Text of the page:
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U.S. Census Data: What Real Estate Professionals Should Know
September 15, 2021

U.S. Census Data: What Real Estate Professionals Should Know

by The CE Shop Team

New Data Provides Key Insights on U.S. Residents and Where They Live 

In the past decade, homebuilding in the United States slowed while the rate of vacant homes plummeted, according to newly released data from the U.S. Census Bureau.

Many people moved to the South and West sides of the country, and metro areas swelled, with 86.0% of the U.S. population now living in a metro area.

Overall, the country’s population increased by 7.4% from 2010 to 2020 to reach a total population of 331.4 million. It was the lowest population increase since the 1930s.

These findings are among the results of the 2020 census, a national survey that’s conducted every ten years to provide a highly accurate snapshot of the country and its demographics. The census, which is mandated by the Constitution, aims to count every person living in the United States. The data is used to make important decisions, from determining Congressional representation to allocating government funding.

But census data can also be an incredibly powerful tool for real estate professionals seeking to better understand their communities and adapt to market trends.

Last year, the National Association of REALTORS® spoke out about the importance of U.S. Census data, urging its members to respond to the survey. 

“NAR is able to provide tremendous value to our members because of the research we produce examining trends in communities across this country,” said 2020 NAR President Vince Malta, a Broker at Malta & Co., Inc., in San Francisco. “But the usefulness of that information relies on current, accurate data from the federal government.”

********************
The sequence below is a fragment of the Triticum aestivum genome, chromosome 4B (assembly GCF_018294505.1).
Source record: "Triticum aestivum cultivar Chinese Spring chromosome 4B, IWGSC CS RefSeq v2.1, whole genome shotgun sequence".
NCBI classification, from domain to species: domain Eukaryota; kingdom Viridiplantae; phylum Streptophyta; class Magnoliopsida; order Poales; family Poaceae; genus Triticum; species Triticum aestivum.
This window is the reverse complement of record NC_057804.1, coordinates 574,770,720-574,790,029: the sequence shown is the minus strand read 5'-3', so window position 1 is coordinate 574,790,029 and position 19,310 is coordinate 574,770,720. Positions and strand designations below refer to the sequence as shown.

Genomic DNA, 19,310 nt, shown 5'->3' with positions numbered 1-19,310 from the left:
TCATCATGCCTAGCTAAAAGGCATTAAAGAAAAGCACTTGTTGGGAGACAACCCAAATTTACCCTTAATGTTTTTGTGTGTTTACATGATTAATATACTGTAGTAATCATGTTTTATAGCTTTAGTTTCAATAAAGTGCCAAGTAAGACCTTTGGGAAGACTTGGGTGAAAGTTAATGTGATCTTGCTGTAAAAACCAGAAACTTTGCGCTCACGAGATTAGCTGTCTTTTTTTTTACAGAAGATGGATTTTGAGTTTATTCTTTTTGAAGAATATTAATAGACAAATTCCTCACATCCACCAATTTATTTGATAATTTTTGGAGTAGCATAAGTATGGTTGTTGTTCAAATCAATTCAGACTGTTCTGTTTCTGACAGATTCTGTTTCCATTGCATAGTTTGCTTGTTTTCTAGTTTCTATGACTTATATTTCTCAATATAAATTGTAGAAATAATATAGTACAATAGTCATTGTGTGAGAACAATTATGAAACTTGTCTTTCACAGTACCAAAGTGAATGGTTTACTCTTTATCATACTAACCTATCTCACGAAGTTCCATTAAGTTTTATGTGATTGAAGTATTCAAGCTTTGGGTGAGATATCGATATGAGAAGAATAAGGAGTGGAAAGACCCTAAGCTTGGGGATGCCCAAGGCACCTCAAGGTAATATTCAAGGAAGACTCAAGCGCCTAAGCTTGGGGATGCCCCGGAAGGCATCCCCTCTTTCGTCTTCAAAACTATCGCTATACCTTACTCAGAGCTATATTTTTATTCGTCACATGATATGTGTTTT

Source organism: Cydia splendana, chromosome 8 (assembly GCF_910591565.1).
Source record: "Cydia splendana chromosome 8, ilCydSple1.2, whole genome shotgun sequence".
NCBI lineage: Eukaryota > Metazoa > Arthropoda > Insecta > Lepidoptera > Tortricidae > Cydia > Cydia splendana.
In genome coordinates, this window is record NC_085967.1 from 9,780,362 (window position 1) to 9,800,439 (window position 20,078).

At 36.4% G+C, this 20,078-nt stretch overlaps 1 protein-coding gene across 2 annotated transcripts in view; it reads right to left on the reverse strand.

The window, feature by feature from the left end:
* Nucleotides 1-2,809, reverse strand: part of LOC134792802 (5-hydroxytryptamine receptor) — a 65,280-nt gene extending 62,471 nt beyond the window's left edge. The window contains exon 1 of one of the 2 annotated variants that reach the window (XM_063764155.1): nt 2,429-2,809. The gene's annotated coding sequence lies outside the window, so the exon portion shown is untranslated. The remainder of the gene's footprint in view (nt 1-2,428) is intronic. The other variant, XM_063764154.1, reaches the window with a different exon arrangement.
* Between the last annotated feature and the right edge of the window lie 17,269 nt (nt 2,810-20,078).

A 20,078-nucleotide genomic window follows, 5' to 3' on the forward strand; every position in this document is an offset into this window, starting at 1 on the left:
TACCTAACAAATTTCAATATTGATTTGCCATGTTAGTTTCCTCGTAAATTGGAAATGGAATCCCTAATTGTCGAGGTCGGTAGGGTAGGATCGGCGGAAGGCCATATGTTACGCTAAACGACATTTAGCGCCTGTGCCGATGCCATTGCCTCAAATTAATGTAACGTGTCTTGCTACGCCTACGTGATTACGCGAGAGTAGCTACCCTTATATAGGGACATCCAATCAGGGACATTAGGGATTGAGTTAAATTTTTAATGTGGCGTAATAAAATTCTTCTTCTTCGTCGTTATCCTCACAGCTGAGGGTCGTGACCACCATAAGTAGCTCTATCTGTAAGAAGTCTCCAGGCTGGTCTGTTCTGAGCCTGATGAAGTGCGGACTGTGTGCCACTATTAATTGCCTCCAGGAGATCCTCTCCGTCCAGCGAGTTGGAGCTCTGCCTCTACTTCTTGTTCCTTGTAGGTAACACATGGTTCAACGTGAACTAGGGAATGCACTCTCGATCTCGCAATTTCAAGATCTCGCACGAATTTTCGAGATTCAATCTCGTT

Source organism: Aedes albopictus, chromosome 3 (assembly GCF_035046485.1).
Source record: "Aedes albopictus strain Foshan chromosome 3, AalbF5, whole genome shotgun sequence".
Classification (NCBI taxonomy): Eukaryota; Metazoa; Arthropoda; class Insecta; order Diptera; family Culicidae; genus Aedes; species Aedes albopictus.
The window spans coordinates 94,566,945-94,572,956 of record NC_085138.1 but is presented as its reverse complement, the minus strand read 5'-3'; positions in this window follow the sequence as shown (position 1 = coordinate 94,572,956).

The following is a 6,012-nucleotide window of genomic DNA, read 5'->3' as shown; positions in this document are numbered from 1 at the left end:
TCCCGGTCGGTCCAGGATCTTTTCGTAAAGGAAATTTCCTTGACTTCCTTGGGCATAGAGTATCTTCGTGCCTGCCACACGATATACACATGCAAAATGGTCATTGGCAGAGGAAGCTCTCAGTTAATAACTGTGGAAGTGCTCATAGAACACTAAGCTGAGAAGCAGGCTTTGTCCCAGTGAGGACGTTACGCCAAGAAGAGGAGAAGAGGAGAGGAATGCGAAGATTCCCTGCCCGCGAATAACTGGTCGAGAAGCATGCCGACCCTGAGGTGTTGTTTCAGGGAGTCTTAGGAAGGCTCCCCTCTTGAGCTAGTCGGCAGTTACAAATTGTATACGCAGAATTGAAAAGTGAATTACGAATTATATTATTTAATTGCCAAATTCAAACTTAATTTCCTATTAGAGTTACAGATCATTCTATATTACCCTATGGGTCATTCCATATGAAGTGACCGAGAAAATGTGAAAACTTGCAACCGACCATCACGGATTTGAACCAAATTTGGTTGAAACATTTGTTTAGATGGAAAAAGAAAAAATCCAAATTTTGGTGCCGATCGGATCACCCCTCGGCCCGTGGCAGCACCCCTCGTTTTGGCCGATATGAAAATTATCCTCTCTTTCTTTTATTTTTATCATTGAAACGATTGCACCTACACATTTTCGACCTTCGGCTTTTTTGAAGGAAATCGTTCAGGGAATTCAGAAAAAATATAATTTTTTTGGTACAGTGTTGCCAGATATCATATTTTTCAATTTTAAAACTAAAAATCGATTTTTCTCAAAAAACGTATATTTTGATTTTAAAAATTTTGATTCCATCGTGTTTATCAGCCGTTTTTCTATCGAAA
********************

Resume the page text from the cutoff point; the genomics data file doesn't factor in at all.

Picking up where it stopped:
What Does the Census Show?

Interpreting census data can feel overwhelming. There’s just so much information to wade through, and it can be hard to identify trends. It’s worth browsing the U.S. Census Bureau’s website, which has maps and charts that make the information easier to understand, but to help, we’ve broken the data down into a few key ideas for real estate professionals.

Pro tip: If you’re interested in looking up information that’s specific to your state or city, it’s simple — just visit and enter your area into the search bar.

People Are Moving to Cities and Metro Areas

Americans are continuing to leave rural parts of the country for more densely populated areas, according to the new census data, which was released in August 2021.

“There were exceptions to the pattern — the population of a rural county in North Dakota exploded, for example, during an oil boom — but overwhelmingly, the United States’ growth was fueled by increases in large cities and metropolitan areas,” The New York Times reported.

In 2020, 86.0% of people lived in metropolitan areas and 8.0% lived in micropolitan areas, with only 6.0% living in more rural areas. (Some definitions: A metropolitan area has an urban core of more than 50,000 people, while a micropolitan area’s urban core has between 10,000 and 50,000 people.)

Across the U.S., 312 of the 384 metro areas gained population between 2010 and 2020. The 10 largest cities and the 10 largest metro areas all grew.

Meanwhile, more than half of U.S. counties shrank, including almost every county in Illinois, “making the state one of only three in the nation to lose population, even as the population rose in its largest city, Chicago,” The Times reported.

Overall, the population of U.S. metro areas grew by 9.0%. The fastest-growing metro areas were:

  • The Villages, Florida
  • Austin-Round Rock-Georgetown, Texas
  • St. George, Utah
  • Greeley, Colorado
  • Myrtle Beach-Conway-North Myrtle Beach in South Carolina and North Carolina

People Are Moving South and West

The largest population growth was in Texas, which saw an increase of nearly 4 million people, followed by Florida, California, Georgia, and Washington. Those five states alone accounted for nearly half of the country’s population increase.

But, following the trend of growth in cities and metro areas, Texas’ population increase “came mainly in metropolitan areas like Houston, Austin, and Dallas-Fort Worth, while more rural counties in West Texas and the Texas Panhandle lost residents,” The Times reported.